Such metallic or metalloid elements include, e.g., tin (Sn), lead (Pb), aluminum (Al), indium (In), silicon (Si), zinc (Zn), antimony (Sb), bismuth (Bi), cadmium (Cd), magnesium (Mg), boron (B), gallium (Ga), germanium (Ge), arsenic (As), silver (Ag), zirconium (Zr), yttrium (Y) or hafnium (Hf). These alloys or compounds include, e.g., ones represented by Chemical Formula: MafMbgLih or MasMctMdu, wherein Ma represents at least one of metallic and metalloid elements which can be alloyed with lithium; Mb represents at least one of metallic and metalloid elements other than lithium and Ma; Mc represents at least one of non-metallic elements; Md represents at least one of metallic and metalloid elements other than Ma; and the values of f, g, h, s. t and u are f>0, g≧0, h≧0, s>0, t>0 and u≧0, respectively.

Especially, the elementary substances, alloys or compounds of metallic of metalloid elements of Group 4B in the short-form periodic table are preferred. Silicon (Si) or tin (Sn), or the alloys or compounds thereof, which may be amorphous or crystalline, are particularly preferred.

Anode material capable of occluding/releasing lithium further include oxides, sulfides, or other metal compounds such as lithium nitrides such as LiN3. Oxides include MnO2, V2O5, V6O13, NiS, and MoS. In addition, oxides having a relatively base potential and capable of occluding and releasing lithium include, e.g., iron oxide, ruthenium oxide, molybdenum oxide, tungsten oxide, titanium oxide, and tin oxide. Sulfides include NiS and MoS.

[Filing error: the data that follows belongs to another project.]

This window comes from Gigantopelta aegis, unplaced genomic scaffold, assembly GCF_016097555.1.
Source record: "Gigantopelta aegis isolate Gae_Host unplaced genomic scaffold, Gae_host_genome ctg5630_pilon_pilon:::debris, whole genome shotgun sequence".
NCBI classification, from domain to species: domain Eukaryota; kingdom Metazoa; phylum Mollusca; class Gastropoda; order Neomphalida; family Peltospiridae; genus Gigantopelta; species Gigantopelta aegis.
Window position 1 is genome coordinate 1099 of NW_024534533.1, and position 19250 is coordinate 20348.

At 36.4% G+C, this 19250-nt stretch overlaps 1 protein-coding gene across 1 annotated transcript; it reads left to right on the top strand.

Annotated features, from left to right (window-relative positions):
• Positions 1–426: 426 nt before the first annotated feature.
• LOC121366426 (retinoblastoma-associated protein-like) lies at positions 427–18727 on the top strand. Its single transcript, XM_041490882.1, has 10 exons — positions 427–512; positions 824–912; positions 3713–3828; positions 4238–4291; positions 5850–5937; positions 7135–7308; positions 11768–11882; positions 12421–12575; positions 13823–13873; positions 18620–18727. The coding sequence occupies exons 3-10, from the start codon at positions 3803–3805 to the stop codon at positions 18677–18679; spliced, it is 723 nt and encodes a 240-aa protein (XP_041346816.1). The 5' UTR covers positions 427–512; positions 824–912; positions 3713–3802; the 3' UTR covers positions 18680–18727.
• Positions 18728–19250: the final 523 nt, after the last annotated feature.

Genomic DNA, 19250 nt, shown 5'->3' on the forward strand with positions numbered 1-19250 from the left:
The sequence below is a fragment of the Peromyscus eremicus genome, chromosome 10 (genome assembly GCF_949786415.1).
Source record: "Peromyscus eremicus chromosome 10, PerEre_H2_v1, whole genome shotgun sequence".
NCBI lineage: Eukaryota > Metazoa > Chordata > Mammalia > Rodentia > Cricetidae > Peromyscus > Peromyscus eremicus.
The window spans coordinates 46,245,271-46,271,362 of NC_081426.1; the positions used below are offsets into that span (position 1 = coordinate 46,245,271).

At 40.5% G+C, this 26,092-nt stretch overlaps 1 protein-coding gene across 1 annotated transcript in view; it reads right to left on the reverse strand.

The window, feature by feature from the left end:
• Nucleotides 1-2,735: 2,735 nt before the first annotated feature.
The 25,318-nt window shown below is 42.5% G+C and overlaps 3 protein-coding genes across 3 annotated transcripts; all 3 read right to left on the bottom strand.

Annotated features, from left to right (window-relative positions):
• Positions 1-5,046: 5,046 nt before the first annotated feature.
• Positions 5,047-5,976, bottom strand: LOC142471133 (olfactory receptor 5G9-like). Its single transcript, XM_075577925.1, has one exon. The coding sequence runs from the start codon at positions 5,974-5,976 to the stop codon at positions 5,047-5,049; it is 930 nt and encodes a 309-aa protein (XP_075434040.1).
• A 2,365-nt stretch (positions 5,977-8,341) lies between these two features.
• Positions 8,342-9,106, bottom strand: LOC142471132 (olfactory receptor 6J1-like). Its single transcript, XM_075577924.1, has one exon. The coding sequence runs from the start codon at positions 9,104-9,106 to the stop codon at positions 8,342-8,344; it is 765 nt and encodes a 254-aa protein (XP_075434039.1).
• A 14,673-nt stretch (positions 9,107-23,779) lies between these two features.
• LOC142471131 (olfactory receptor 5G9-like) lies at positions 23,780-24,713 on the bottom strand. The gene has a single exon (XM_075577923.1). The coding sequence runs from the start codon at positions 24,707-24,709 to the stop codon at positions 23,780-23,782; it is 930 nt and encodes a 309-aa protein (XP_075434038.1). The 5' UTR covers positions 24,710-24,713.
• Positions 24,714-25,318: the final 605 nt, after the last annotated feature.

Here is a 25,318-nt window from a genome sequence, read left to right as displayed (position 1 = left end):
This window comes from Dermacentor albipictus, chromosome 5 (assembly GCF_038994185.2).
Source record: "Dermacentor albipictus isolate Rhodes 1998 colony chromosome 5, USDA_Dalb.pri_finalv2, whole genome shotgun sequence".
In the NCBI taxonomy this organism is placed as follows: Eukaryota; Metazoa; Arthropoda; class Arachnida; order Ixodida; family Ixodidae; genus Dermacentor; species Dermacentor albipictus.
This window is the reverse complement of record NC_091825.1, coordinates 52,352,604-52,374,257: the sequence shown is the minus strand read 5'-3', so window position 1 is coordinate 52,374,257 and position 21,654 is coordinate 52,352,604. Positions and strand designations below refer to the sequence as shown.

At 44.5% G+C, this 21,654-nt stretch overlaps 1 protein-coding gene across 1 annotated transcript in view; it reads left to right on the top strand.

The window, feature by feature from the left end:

[Separator]

For a separator 23, for example, a polyethylene porous film, a polypropylene porous film, a synthetic resin non-woven fabric, or the like can be used. These may be used in a single layer or may be in a layered structure, in which the above-mentioned materials are layered in a plurality of layers. The separator 23 is impregnated with a nonaqueous electrolytic solution which is a liquid electrolyte.

[Nonaqueous Electrolytic Solution]

The nonaqueous electrolytic solution contains a liquid solvent, e.g., a nonaqueous solvent such as an organic solvent, and electrolyte salt dissolved in the nonaqueous solvent.